Table 4 Linear regression coefficients for the relation between air traffic noise exposure and morning saliva cortisol levels with regard to employment status among 230 women in six European countries.a
 Aircraft noise (dB)
 < 5050–60> 60
Employment statusbNo.Coefficientc (95% CI)No.Coefficientc (95% CI)No.Coefficientc (95% CI)
Retired33240.62 (−5.18 to 6.41)245.38 (−0.57 to 11.33)
Other171.62 (−4.94 to 8.18)255.36 (−0.91 to 11.63)153.90 (−3.27 to 11.07)
Employed473.93 (−1.64 to 9.49)287.87 (1.63 to 14.11)1716.23 (9.29 to 23.2)
All analyses adjusted for road traffic, country, age, sex, occupational status, medication use, BMI, alcohol, diet, remedy during night, and other noise sources in living environment.
Employment status is classified categorically. “Retired” includes retired participants. “Other” includes participants on sick leave, unemployed subjects, housewives, and students. “Employed” included both full-time and part-time employment as well as self-employed working from home.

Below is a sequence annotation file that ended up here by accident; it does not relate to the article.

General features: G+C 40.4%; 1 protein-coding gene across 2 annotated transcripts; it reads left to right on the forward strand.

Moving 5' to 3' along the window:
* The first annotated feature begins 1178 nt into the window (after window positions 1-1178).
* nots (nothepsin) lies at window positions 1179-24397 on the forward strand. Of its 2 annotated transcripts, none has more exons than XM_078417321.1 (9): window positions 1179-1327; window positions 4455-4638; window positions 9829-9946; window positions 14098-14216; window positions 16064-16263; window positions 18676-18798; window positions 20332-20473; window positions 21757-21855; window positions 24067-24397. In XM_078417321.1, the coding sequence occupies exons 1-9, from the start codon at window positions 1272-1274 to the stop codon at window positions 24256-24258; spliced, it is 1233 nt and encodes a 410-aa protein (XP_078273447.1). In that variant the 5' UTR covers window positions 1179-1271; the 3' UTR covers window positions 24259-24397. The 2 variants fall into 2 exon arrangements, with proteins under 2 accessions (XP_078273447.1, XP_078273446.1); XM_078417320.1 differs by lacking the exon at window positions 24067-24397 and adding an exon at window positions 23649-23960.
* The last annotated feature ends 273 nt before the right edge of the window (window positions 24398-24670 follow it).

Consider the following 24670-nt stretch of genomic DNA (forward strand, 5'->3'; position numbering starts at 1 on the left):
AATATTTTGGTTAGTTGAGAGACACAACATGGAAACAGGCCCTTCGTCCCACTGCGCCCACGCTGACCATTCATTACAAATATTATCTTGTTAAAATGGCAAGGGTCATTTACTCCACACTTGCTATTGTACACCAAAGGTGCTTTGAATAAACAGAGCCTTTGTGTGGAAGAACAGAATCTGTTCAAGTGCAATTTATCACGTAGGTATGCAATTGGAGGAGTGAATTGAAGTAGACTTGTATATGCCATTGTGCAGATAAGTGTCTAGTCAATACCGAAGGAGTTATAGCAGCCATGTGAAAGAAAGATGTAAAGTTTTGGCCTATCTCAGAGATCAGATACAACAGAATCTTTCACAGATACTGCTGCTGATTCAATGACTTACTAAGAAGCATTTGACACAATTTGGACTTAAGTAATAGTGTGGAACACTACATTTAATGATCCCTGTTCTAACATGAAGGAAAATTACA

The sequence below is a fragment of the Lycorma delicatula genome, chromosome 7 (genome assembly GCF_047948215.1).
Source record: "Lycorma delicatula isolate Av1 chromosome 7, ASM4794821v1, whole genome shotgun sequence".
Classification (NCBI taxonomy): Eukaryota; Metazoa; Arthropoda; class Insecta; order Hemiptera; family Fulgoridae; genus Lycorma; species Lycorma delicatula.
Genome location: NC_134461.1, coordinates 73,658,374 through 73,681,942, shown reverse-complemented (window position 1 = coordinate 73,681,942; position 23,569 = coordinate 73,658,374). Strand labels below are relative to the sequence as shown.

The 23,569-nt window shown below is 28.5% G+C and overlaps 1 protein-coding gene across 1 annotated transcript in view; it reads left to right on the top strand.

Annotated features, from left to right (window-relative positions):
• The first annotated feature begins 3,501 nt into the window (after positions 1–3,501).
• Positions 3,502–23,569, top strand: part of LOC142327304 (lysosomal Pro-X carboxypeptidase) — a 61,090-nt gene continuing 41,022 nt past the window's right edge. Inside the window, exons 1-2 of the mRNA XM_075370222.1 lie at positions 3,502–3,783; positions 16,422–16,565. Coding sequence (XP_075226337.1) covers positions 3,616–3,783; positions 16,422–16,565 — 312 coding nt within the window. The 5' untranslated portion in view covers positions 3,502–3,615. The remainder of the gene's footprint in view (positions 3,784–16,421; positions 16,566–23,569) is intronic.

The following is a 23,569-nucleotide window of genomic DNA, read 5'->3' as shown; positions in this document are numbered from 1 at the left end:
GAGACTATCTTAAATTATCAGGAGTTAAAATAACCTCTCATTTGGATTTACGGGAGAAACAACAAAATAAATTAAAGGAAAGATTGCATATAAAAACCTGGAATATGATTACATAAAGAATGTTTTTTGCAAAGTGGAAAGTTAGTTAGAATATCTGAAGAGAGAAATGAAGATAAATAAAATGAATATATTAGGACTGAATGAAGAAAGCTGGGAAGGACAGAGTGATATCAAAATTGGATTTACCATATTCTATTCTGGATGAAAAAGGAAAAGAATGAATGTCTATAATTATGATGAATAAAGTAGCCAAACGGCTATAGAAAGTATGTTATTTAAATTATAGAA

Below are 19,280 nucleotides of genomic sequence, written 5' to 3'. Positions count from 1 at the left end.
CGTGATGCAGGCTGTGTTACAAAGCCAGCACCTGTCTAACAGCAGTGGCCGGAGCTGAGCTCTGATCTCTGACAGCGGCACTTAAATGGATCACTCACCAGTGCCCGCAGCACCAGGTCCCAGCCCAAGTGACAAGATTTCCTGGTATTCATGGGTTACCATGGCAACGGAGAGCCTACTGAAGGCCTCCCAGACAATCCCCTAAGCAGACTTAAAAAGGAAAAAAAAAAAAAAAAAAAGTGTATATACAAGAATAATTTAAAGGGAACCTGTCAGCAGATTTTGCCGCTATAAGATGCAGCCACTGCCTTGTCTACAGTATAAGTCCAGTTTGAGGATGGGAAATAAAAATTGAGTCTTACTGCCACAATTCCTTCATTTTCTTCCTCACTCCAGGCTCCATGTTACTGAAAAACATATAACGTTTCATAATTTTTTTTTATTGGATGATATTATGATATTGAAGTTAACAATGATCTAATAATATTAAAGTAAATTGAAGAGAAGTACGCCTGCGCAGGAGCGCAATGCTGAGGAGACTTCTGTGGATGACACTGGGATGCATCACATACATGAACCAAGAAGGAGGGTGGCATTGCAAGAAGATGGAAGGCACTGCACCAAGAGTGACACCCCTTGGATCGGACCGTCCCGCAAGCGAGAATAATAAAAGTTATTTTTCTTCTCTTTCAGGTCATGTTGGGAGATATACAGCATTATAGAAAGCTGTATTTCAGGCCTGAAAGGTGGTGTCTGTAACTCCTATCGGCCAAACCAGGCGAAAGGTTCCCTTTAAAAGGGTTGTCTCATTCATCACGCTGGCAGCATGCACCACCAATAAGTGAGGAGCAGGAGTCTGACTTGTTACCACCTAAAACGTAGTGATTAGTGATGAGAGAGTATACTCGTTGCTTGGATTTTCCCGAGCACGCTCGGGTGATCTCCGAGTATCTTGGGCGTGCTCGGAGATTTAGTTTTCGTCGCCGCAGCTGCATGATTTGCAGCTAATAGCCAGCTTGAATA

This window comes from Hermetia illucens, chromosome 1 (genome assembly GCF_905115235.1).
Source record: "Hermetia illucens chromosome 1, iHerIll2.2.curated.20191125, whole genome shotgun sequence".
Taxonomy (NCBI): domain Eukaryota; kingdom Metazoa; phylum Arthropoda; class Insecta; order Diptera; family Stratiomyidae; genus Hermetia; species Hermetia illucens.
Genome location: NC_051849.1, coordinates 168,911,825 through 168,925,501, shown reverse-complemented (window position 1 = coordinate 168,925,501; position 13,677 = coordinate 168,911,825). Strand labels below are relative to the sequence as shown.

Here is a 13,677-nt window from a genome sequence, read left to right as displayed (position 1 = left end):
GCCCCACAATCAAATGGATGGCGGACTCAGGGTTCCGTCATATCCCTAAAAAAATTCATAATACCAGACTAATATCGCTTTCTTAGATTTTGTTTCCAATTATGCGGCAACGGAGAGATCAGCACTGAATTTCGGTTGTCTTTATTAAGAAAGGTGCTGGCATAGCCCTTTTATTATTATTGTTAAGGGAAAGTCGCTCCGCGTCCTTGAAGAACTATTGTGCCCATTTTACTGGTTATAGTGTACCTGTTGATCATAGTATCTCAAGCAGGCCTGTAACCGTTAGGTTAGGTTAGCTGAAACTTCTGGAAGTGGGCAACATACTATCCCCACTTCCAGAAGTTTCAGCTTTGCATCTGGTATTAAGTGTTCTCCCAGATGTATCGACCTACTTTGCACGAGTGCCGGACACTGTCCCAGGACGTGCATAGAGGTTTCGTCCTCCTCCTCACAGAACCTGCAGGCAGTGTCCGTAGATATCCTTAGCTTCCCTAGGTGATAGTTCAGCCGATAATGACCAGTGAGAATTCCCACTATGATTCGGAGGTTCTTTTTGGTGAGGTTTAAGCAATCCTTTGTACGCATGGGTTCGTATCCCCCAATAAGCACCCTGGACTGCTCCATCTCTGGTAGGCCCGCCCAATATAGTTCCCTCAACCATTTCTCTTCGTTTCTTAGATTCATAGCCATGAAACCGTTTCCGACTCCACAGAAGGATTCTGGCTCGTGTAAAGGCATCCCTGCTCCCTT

Linear regression coefficients for morning saliva cortisol level in nmol/L. Arithmetic mean cortisol level in the reference category = 19.67 nmol/L.
The relation between aircraft noise and cortisol did not change noticeably using the five different aircraft noise variables. In principle, night flights may be of great importance for the morning saliva levels. However, morning flights might also affect the morning saliva levels but are not included in the Lnight estimates. Limited night flights occurred for Tegel Airport in Berlin (no flights between 2200 hr and 0500 hr) and no night flights occurred for Bromma Airport in Stockholm. Thus, we used imputed values for Lnight estimates, which may contribute to a greater uncertainty of the estimates. We also performed analyses using all saliva samples, including differences between day or evening and morning levels, but we found no consistently different associations compared with those presented here.